Walking the Loop

In a previous post titled “Out of the Loop“, I talked about “The Learning Loop” and how it relates to us and our children. If you haven’t read it yet, I suggest you read that post now in order to fully understand what I’m about to say.

For a quick synopsis, if you look at the image above, you’ll see that we have a “stop and think” side to the loop and a “move and think” side. Basically, we want to be able to continuously move between these two sides without getting “bopped out”. “Bopped out” is where all the words on the outside of the loop come in. Again- if you’d like a better understanding of the learning loop, please do read my first post.

Today, I want to talk about what I call “walking the loop”.

You see, there’s the inside of the loop, where we are gracefully dancing back and forth between “stop and think” and “move and think”. And then there’s the outside- the “bopped out” part. But what about the loop itself?

When I teach people about the learning loop, I always address the loop itself. I address it because for me, I see a lot of kids (and adults alike) that spend time doing what I call “walking the loop”.

What does it mean to “walk the loop”?

To me it’s those kids that are on edge. They are the ones that aren’t fully flowing between “stop and think” and “move and think”, but they also aren’t bopped out either. They are just kind of hanging on. Walking this “tight rope” of the loop. Balancing the best they can between being “in the loop” and “out of the loop”- but balancing none the less.

I have a large piece of rope that I use when I teach the learning loop. The rope is placed on the floor and the cards are placed inside and around the outside- to illustrate the pieces of the loop.

When I’m talking about “walking the loop”, I literally walk on the loop. Showing the person how sometimes, we may be walking on that loop. Balancing the best we can on this small wire (so to speak) but not fully in or out of the loop. I think that sometimes this is actually one of the worst places to be because we may not even realize that we are walking the loop.

So what may “walking the loop” look like in real life?

It may be the person who falls apart at the drop of a hat- any little thing sets them off.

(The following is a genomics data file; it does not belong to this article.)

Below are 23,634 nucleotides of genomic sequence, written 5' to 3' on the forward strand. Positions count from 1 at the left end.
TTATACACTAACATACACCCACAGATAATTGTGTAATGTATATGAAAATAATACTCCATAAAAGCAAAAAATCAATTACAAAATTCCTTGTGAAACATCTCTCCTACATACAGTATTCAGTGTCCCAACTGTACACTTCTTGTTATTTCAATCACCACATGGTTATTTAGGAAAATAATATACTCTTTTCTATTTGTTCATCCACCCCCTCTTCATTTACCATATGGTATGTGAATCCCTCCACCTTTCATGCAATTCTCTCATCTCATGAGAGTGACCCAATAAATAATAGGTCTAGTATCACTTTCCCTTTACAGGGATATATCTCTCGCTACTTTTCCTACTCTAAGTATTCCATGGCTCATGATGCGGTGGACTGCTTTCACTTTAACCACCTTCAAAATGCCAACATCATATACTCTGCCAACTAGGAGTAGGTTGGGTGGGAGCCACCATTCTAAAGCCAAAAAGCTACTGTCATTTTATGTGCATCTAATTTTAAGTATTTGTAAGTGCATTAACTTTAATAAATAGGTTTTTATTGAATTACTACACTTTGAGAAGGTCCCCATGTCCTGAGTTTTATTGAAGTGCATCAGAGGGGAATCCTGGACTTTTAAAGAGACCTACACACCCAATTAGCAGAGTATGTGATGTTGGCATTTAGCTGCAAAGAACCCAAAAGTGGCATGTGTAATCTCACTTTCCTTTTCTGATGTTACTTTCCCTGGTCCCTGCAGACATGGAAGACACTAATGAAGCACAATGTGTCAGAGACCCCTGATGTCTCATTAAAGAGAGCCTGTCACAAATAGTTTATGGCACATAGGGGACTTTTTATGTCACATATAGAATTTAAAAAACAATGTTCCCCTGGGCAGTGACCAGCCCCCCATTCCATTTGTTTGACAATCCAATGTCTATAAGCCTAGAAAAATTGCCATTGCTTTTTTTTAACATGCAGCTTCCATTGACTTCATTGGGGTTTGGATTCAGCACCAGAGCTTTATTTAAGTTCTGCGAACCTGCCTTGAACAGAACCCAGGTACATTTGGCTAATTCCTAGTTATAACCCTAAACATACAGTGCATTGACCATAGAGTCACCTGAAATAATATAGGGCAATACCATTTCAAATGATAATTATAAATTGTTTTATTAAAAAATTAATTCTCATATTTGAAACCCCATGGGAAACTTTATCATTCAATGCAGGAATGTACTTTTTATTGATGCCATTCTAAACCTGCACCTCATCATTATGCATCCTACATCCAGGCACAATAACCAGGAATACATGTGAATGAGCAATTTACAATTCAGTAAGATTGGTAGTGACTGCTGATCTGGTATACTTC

It may be the child who seems happy one minute and suddenly “out of the loop” the next minute.

It may be the child who is irritable and cranky and just can’t seem to get past it.

Think about that loop again. That small rope (or wire).

“Walking the loop” is walking on it as if we were walking a tight rope. Constantly doing our best to balance– using that long pole (like real tight rope walkers) to keep us from swaying too far one way or another. Doing our best to stay focused ahead, meanwhile moving forward on this teeny tiny level of support- that wire.

And you know what?

Walking on that wire- “walking the loop”, is exhausting, right?

It’s exhausting because we never know which way we are going to lean. We never know which way we may end up falling at any given movement. We are walking that wire, doing our best to control our emotions and stay in the loop, but it takes so much energy away from other things!

Some people- kids, teens, adults- spend way too much time walking the loop.

Now, is that better than being out of the loop? I would say yes, but it’s still not as nice as being fully in the loop most of the time.

Ok, so I’ve talked about walking the loop, and what that means. And, as always, that brings us to the “what can we do?” part.

What can we do? At Brain FUNdamentals, I teach my clients movements of course. The same movements that we use to get back into the loop, also help us with the balancing act of walking the loop.

There is a catch though.

As with all of the movements I teach, one needs to do them in order for them to work. That seems obvious, I know, but that is actually one of the hardest parts of helping kids and families in the way that I do. Helping them to “notice” when they need to do the movements. Notice when they are “out of the loop” or “walking the loop” and to use the movements to help.

Now, I do want to add this. I understand (and know) that no one is perfect. “Noticing” is a skill that I teach my clients and it takes time to learn that skill.

I also understand that it can be hard to develop new habits and be willing to do things that help. I myself sometimes find myself “walking the loop” and don’t always use the movements as promptly as I should, so I get it. But I would be amiss if I didn’t at least mention that issue.

Ok. Enough with that and back to the loop.

“Walking the loop” is not a great place to be, just like “out of the loop” isn’t a great place to be. However, there are tools that can help. There are movements that you can learn from me and there are other tools that you may have in your “tool belt”.

No matter what- let’s all do our best to help ourselves (and our children) to stay in “the loop” as much as we can because ultimately? We’ll all be better for it.

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